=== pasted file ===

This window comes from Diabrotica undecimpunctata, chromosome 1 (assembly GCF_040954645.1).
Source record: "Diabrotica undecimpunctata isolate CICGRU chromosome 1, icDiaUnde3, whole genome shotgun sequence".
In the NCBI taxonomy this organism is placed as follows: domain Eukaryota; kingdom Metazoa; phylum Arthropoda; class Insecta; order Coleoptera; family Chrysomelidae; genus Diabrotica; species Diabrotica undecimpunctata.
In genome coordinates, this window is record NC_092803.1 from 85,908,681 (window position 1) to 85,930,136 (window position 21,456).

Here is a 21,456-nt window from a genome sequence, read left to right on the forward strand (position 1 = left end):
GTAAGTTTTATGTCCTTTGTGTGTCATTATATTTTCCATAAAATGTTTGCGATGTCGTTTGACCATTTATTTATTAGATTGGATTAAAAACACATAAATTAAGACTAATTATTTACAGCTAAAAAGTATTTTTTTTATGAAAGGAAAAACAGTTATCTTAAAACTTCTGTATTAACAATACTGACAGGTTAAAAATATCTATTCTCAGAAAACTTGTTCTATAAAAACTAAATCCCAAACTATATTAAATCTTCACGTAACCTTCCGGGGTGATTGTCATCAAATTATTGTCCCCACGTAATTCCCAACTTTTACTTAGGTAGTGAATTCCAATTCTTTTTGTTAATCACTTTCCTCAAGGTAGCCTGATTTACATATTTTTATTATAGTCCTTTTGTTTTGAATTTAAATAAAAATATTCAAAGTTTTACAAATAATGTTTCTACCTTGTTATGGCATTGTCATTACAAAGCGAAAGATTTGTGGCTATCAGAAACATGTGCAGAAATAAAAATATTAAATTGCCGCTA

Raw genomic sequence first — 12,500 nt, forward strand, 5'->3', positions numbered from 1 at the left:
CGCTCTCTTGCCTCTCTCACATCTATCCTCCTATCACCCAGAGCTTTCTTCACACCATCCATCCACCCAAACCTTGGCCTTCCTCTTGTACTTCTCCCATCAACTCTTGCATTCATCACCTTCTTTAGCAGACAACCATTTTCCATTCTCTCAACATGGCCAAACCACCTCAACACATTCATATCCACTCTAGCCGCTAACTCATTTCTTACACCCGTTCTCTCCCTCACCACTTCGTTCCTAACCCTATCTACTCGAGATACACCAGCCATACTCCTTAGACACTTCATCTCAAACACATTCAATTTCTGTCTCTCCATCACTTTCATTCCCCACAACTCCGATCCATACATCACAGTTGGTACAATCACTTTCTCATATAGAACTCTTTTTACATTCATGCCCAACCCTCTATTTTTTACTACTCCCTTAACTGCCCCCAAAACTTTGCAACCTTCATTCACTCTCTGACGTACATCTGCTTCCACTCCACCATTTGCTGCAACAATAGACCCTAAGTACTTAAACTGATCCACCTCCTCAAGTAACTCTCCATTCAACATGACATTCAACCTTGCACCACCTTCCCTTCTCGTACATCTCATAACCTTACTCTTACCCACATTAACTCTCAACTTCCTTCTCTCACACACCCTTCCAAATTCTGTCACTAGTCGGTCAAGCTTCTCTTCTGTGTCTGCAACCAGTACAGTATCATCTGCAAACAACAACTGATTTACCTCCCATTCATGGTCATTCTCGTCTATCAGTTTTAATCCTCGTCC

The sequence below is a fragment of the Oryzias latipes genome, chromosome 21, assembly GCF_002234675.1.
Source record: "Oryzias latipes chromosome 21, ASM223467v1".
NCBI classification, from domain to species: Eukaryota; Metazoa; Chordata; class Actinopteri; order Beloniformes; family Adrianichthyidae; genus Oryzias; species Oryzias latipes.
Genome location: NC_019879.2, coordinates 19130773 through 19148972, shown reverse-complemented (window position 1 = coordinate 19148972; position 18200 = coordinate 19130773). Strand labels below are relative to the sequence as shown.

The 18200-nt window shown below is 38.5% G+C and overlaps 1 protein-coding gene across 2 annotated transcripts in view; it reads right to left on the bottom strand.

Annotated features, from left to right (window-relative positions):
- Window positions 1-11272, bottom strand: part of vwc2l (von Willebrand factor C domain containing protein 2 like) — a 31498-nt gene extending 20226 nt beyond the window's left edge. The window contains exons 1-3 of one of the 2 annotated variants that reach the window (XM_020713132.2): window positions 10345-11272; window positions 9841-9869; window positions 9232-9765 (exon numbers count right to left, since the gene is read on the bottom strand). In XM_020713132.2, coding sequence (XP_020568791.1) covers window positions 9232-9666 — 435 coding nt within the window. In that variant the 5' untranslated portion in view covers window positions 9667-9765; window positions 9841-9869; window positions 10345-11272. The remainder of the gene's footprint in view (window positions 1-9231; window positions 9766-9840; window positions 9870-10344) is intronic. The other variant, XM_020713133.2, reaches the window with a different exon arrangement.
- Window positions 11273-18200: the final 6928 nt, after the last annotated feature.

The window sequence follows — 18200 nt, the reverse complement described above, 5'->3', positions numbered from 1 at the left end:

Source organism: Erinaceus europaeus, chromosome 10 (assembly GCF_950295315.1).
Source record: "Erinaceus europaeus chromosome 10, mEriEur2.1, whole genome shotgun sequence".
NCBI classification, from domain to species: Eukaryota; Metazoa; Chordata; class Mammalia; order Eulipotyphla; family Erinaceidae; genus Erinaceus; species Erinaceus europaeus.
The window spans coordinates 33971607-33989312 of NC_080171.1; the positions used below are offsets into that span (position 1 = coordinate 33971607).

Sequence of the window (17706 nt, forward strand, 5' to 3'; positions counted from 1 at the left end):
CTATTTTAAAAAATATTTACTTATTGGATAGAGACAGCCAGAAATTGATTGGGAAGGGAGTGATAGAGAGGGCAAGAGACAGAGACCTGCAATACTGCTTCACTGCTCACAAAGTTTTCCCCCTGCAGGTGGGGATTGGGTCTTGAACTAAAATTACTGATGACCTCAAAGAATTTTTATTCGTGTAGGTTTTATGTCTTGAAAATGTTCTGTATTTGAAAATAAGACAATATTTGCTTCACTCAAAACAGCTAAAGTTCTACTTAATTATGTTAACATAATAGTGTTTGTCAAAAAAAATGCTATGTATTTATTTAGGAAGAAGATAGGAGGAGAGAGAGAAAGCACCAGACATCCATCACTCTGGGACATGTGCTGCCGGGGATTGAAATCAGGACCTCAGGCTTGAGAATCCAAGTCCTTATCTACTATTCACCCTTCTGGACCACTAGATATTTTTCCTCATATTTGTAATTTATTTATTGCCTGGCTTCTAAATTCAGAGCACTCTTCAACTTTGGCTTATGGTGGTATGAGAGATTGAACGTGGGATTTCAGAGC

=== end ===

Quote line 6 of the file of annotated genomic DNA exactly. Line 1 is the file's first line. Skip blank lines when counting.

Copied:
GTAAGTTTTATGTCCTTTGTGTGTCATTATATTTTCCATAAAATGTTTGCGATGTCGTTTGACCATTTATTTATTAGATTGGATTAAAAACACATAAATTAAGACTAATTATTTACAGCTAAAAAGTATTTTTTTTATGAAAGGAAAAACAGTTATCTTAAAACTTCTGTATTAACAATACTGACAGGTTAAAAATATCTATTCTCAGAAAACTTGTTCTATAAAAACTAAATCCCAAACTATATTAAATCTTCACGTAACCTTCCGGGGTGATTGTCATCAAATTATTGTCCCCACGTAATTCCCAACTTTTACTTAGGTAGTGAATTCCAATTCTTTTTGTTAATCACTTTCCTCAAGGTAGCCTGATTTACATATTTTTATTATAGTCCTTTTGTTTTGAATTTAAATAAAAATATTCAAAGTTTTACAAATAATGTTTCTACCTTGTTATGGCATTGTCATTACAAAGCGAAAGATTTGTGGCTATCAGAAACATGTGCAGAAATAAAAATATTAAATTGCCGCTA